Russia still dominant at World Team Trophy; Nathan Chen ends season with personal victory


With both its reigning world champion pairs’ team and ice dance team displaying winning programs on Friday, Russia continues to lead the standings at the ISU World Team Trophy in Osaka, Japan.

The dominant nation has a 91-point total and eight-point margin over second-place United States that will be nearly impossible to catch up to with only the pairs’ and women’s free skates remaining on Saturday. The U.S. and Japan (78 – five points back from Team USA and more than 20 ahead of the rest of the field) are all but guaranteed to continue their streak of finishing on the podium at every World Team Trophy dating back to its start in 2009.

France (56), Italy (53) and Canada (42), without its top athletes, round out the six-country field at the biennial event.

Pairs entered the competition to kick off the day, with Anastasia Mishina and Aleksandr Galliamov winning the short with 73.77 points to add the maximum 12 points for Russia. Just 0.41 points separated the next three teams, with Americans Alexa Knierim and Brandon Frazier coming out on the tail end of that mix. In their first season together and at Frazier’s World Team Trophy debut, their 65.68 points came in fourth (adding 9 points to the team total) after Knierim fell on her throw triple loop landing.

“It was uncharacteristic because that was the only [throw] so far this week that we missed, so it’s always unfortunate when it’s the one in the [competition] program, but I think it just helps us get more experience,” Knierim said. “We haven’t fallen in a short in a competition, so how do we rally after? … The program was well skated and it didn’t change once the fall happened.”

Italy’s Nicole Della Monica and Matteo Guarise (66.09) and Japan’s Riku Miura and Ryuichi Kihara (65.82) were second and third.

The free dance results mirrored Thursday’s rhythm dance placements with Viktoria Sinitsina and Nikita Katsalapov taking the win (130.15), followed by Italy’s Charlene Guignard and Marco Fabbri (124.75) and Americans Kaitlin Hawayek and Jean-Luc Baker (110.16; 10 points for the team).

Three-time reigning world champ Nathan Chen won the men’s free skate (203.24) over Japan’s two-time reigning Olympic champion Yuzuru Hanyu (193.76), just as he had at world championships three weeks prior. Chen had four quadruple jumps in his program, while Hanyu had three (and singled a planned quad salchow).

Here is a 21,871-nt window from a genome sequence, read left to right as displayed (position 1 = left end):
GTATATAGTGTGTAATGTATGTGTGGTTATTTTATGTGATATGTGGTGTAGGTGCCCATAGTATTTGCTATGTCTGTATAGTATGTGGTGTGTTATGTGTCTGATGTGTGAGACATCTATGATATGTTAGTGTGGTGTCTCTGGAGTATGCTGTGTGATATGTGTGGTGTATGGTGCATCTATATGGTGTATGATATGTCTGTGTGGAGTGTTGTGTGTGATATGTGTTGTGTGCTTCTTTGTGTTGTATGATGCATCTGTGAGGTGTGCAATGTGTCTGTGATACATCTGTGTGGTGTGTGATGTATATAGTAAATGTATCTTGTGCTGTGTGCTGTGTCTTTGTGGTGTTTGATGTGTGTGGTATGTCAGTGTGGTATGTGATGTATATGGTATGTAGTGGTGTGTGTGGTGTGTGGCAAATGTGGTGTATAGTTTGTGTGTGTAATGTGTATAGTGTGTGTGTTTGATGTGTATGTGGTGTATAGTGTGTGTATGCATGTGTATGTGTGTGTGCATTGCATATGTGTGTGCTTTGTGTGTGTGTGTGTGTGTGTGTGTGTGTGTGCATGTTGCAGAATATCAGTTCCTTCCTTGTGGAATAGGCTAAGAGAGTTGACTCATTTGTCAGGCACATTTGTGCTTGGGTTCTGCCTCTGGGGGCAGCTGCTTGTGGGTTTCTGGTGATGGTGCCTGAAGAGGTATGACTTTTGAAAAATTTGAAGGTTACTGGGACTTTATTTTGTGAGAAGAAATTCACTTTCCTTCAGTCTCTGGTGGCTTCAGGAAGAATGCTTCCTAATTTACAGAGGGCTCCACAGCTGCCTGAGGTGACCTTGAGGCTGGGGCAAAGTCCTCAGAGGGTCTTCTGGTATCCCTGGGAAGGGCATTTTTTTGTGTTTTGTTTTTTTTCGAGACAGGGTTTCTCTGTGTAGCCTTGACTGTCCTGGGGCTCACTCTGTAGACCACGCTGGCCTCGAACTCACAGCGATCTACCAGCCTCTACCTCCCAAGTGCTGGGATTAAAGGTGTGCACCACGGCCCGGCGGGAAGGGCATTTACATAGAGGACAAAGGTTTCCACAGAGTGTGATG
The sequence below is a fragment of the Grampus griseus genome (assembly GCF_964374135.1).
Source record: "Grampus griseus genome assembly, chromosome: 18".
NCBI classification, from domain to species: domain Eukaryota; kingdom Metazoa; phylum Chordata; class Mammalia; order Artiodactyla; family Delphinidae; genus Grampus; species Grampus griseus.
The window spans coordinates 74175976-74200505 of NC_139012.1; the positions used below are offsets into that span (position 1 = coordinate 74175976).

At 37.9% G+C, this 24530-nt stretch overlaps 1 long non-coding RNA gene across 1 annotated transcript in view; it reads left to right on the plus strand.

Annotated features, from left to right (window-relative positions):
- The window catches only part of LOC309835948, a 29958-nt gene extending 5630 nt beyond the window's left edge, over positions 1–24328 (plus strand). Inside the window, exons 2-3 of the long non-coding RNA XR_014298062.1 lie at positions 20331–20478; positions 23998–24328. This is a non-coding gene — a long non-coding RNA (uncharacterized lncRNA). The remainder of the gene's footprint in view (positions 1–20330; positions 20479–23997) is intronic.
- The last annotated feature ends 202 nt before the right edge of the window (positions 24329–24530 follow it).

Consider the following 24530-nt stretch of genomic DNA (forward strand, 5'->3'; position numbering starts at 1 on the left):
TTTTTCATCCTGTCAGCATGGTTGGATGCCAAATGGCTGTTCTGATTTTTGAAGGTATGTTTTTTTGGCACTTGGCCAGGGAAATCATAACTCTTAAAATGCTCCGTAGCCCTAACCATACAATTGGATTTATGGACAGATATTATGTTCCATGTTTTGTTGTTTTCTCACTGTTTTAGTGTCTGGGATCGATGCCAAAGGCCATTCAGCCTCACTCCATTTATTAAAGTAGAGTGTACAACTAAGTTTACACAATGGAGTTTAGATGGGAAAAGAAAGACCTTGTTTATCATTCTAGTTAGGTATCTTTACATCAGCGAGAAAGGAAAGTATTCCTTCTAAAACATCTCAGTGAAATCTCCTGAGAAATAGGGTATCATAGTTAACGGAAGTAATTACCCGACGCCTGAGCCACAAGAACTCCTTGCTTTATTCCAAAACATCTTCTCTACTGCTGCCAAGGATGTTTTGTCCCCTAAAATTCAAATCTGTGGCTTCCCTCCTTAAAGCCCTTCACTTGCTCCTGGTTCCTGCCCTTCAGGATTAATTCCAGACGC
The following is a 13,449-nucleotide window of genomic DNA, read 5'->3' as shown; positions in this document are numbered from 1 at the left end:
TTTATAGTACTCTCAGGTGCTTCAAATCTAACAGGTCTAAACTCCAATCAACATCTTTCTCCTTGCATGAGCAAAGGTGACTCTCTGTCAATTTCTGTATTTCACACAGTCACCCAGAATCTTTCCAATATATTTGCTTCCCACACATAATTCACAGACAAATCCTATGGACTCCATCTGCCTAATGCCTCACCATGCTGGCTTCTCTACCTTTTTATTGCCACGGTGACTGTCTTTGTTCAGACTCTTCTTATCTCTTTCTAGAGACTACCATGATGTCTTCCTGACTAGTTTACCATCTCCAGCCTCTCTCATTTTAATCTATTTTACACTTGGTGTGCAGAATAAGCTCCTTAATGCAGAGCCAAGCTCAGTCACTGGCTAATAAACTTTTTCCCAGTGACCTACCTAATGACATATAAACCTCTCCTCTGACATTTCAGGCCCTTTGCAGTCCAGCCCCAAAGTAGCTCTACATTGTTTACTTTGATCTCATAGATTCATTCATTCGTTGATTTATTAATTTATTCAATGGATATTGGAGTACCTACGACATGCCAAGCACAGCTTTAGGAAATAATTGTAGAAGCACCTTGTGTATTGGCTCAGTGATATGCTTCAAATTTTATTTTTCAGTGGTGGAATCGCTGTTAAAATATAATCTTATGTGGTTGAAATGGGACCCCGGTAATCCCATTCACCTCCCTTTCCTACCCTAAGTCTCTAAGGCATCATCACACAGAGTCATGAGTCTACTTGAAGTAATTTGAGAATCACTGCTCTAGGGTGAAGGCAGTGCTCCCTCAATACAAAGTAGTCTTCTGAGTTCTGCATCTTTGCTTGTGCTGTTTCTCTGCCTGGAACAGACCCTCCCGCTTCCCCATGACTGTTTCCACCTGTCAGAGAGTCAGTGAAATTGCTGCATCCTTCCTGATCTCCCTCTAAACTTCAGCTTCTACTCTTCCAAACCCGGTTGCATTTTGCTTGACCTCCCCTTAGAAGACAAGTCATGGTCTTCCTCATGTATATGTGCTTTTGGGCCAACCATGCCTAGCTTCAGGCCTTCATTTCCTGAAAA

“After worlds were cancelled last year, to be able to have a competition truly means a lot as an athlete; to be able to perform, to be able to compete in front of people,” Chen said. “I’m truly grateful.”

After placing fifth in the short, Russia’s Mikhail Kolyada was third (180.72), earning 10 valuable points for his country’s total. Jason Brown was third in the short program but placed eighth in the free (160.33; 5 team points) after errors that included falling on his triple lutz, popping a triple axel and under-rotating his opening quad salchow.

“I’m very proud of my team’s fight today,” Brown said as U.S. team captain. “You know, we really fought out there… I cannot wait for tomorrow, I’ll get to be there the whole day with my teammates, so we’re going to go crazy in in the kiss and cry and cheer on our teammates. It’s going to be an awesome day.”

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Olympian Derrick Mein ends U.S. men’s trap drought at shotgun worlds

Derrick Mein

Tokyo Olympian Derrick Mein became the first U.S. male shooter to win a world title in the trap event since 1966, prevailing at the world shotgun championships in Osijek, Croatia, on Wednesday.

Mein, who grew up on a small farm in Southeast Kansas, hunting deer and quail, nearly squandered a place in the final when he missed his last three shots in the semifinal round after hitting his first 22. He rallied in a sudden-death shoot-off for the last spot in the final by hitting all five of his targets.

He hit 33 of 34 targets in the final to win by two over Brit Nathan Hales with one round to spare.

The last U.S. man to win an Olympic trap title was Donald Haldeman in 1976.

Mein, 37, was 24th in his Olympic debut in Tokyo (and placed 13th with Kayle Browning in the mixed-gender team event).

The U.S. swept the Tokyo golds in the other shotgun event — skeet — with Vincent Hancock and Amber English. Browning took silver in women’s trap.

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Mo Farah withdraws before London Marathon

Mo Farah

British track legend Mo Farah withdrew before Sunday’s London Marathon, citing a right hip injury before what would have been his first 26.2-mile race in nearly two years.

Farah, who swept the 2012 and 2016 Olympic track titles at 5000m and 10,000m, said he hoped “to be back out there” next April, when the London Marathon returns to its traditional month after COVID moved it to the fall for three consecutive years. Farah turns 40 on March 23.

“I’ve been training really hard over the past few months and I’d got myself back into good shape and was feeling pretty optimistic about being able to put in a good performance,” in London, Farah said in a press release. “However, over the past 10 days I’ve been feeling pain and tightness in my right hip. I’ve had extensive physio and treatment and done everything I can to be on the start line, but it hasn’t improved enough to compete on Sunday.”

Farah switched from the track to the marathon after the 2017 World Championships and won the 2018 Chicago Marathon in a then-European record time of 2:05:11. Belgium’s Bashir Abdi now holds the record at 2:03:36.

Farah returned to the track in a failed bid to qualify for the Tokyo Olympics, then shifted back to the roads.

Sunday’s London Marathon men’s race is headlined by Ethiopians Kenenisa Bekele and Birhanu Legese, the second- and third-fastest marathoners in history.

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